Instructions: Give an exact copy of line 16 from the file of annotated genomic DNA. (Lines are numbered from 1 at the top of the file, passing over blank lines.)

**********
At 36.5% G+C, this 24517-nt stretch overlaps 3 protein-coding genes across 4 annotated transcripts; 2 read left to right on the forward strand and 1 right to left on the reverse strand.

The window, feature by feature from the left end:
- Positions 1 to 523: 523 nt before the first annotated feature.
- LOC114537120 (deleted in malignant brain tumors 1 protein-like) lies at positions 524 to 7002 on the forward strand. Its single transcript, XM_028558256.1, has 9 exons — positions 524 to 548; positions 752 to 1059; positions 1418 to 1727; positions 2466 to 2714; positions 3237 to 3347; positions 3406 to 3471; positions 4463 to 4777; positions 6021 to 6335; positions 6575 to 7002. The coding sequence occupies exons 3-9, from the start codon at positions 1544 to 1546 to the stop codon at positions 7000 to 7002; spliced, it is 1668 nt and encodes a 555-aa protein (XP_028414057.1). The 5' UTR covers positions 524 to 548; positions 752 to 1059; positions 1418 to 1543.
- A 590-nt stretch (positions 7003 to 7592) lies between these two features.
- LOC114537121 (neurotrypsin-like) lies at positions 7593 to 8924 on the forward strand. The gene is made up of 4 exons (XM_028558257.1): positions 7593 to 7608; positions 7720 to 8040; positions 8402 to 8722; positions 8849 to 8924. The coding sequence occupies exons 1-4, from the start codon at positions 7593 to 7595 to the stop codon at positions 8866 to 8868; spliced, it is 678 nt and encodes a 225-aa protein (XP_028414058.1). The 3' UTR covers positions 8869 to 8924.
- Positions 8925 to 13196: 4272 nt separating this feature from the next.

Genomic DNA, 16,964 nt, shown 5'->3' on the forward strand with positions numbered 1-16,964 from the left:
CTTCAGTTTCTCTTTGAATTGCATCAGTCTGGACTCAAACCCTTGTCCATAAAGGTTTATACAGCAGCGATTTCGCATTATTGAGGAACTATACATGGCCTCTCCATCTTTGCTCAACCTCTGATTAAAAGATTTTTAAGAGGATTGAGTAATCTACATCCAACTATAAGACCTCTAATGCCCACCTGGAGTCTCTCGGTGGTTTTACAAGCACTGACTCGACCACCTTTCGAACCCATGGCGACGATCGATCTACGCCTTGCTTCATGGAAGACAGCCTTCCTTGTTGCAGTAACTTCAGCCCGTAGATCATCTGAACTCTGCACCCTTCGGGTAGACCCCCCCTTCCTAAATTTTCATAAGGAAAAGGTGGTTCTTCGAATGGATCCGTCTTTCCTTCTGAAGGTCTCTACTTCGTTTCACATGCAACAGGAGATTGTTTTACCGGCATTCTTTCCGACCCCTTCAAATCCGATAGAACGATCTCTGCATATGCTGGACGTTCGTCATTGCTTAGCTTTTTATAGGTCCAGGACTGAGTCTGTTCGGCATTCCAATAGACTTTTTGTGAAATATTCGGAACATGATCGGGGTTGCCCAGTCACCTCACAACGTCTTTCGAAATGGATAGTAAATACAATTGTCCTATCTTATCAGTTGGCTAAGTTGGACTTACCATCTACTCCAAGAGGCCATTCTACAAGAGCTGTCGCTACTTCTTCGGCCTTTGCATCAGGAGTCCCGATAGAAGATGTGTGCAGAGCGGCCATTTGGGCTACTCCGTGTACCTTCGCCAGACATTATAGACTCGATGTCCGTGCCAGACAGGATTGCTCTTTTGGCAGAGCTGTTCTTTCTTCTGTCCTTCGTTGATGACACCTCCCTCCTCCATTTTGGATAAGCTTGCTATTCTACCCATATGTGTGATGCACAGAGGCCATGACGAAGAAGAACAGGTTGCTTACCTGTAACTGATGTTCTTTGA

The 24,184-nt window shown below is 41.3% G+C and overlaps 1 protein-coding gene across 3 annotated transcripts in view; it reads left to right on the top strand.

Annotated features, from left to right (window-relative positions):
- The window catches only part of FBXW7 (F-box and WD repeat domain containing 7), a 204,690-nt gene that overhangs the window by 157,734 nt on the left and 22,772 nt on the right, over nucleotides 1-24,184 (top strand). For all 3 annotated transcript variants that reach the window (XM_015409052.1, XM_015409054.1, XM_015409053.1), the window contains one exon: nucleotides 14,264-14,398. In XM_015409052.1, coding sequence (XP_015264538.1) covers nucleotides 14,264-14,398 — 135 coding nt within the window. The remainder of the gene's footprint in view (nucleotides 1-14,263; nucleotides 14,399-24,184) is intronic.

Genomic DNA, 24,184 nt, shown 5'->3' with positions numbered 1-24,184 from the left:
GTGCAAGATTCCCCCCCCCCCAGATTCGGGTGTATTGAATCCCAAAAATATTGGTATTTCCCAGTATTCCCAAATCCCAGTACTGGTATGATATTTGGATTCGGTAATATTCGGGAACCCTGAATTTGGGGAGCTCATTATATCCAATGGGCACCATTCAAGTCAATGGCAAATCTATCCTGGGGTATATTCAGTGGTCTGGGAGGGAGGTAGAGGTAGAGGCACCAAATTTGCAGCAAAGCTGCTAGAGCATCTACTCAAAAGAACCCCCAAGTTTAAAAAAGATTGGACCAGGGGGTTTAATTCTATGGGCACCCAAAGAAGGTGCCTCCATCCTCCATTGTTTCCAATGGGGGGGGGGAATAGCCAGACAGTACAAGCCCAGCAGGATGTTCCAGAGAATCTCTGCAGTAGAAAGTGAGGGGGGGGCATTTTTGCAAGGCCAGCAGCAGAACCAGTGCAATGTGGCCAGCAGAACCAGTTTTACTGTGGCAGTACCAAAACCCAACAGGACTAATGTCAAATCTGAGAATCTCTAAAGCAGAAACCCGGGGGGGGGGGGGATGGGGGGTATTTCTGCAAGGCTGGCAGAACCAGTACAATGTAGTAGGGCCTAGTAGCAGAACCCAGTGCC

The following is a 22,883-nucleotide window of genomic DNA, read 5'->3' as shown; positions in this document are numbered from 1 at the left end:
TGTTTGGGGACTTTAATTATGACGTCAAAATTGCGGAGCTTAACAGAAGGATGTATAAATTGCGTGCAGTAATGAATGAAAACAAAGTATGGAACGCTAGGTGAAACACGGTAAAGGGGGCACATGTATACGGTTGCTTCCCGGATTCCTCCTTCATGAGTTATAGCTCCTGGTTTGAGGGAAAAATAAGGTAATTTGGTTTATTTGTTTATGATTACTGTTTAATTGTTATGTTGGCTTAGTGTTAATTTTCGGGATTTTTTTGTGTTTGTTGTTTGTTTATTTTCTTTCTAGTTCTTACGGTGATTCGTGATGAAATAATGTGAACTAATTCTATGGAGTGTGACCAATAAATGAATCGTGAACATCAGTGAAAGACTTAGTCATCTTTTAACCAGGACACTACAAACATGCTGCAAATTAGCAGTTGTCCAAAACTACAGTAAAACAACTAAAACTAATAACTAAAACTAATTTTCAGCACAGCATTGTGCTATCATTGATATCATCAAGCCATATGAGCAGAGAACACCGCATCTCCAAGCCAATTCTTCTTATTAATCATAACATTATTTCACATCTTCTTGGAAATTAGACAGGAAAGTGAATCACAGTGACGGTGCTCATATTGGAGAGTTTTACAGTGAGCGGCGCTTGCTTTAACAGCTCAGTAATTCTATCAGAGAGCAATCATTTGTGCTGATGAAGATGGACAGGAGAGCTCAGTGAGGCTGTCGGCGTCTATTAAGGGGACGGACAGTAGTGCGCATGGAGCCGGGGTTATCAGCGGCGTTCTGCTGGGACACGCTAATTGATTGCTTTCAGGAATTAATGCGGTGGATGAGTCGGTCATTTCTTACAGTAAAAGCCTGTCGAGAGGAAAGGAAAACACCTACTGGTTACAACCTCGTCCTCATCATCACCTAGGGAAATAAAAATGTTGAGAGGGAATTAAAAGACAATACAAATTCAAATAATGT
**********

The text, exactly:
TGTTTGGGGACTTTAATTATGACGTCAAAATTGCGGAGCTTAACAGAAGGATGTATAAATTGCGTGCAGTAATGAATGAAAACAAAGTATGGAACGCTAGGTGAAACACGGTAAAGGGGGCACATGTATACGGTTGCTTCCCGGATTCCTCCTTCATGAGTTATAGCTCCTGGTTTGAGGGAAAAATAAGGTAATTTGGTTTATTTGTTTATGATTACTGTTTAATTGTTATGTTGGCTTAGTGTTAATTTTCGGGATTTTTTTGTGTTTGTTGTTTGTTTATTTTCTTTCTAGTTCTTACGGTGATTCGTGATGAAATAATGTGAACTAATTCTATGGAGTGTGACCAATAAATGAATCGTGAACATCAGTGAAAGACTTAGTCATCTTTTAACCAGGACACTACAAACATGCTGCAAATTAGCAGTTGTCCAAAACTACAGTAAAACAACTAAAACTAATAACTAAAACTAATTTTCAGCACAGCATTGTGCTATCATTGATATCATCAAGCCATATGAGCAGAGAACACCGCATCTCCAAGCCAATTCTTCTTATTAATCATAACATTATTTCACATCTTCTTGGAAATTAGACAGGAAAGTGAATCACAGTGACGGTGCTCATATTGGAGAGTTTTACAGTGAGCGGCGCTTGCTTTAACAGCTCAGTAATTCTATCAGAGAGCAATCATTTGTGCTGATGAAGATGGACAGGAGAGCTCAGTGAGGCTGTCGGCGTCTATTAAGGGGACGGACAGTAGTGCGCATGGAGCCGGGGTTATCAGCGGCGTTCTGCTGGGACACGCTAATTGATTGCTTTCAGGAATTAATGCGGTGGATGAGTCGGTCATTTCTTACAGTAAAAGCCTGTCGAGAGGAAAGGAAAACACCTACTGGTTACAACCTCGTCCTCATCATCACCTAGGGAAATAAAAATGTTGAGAGGGAATTAAAAGACAATACAAATTCAAATAATGT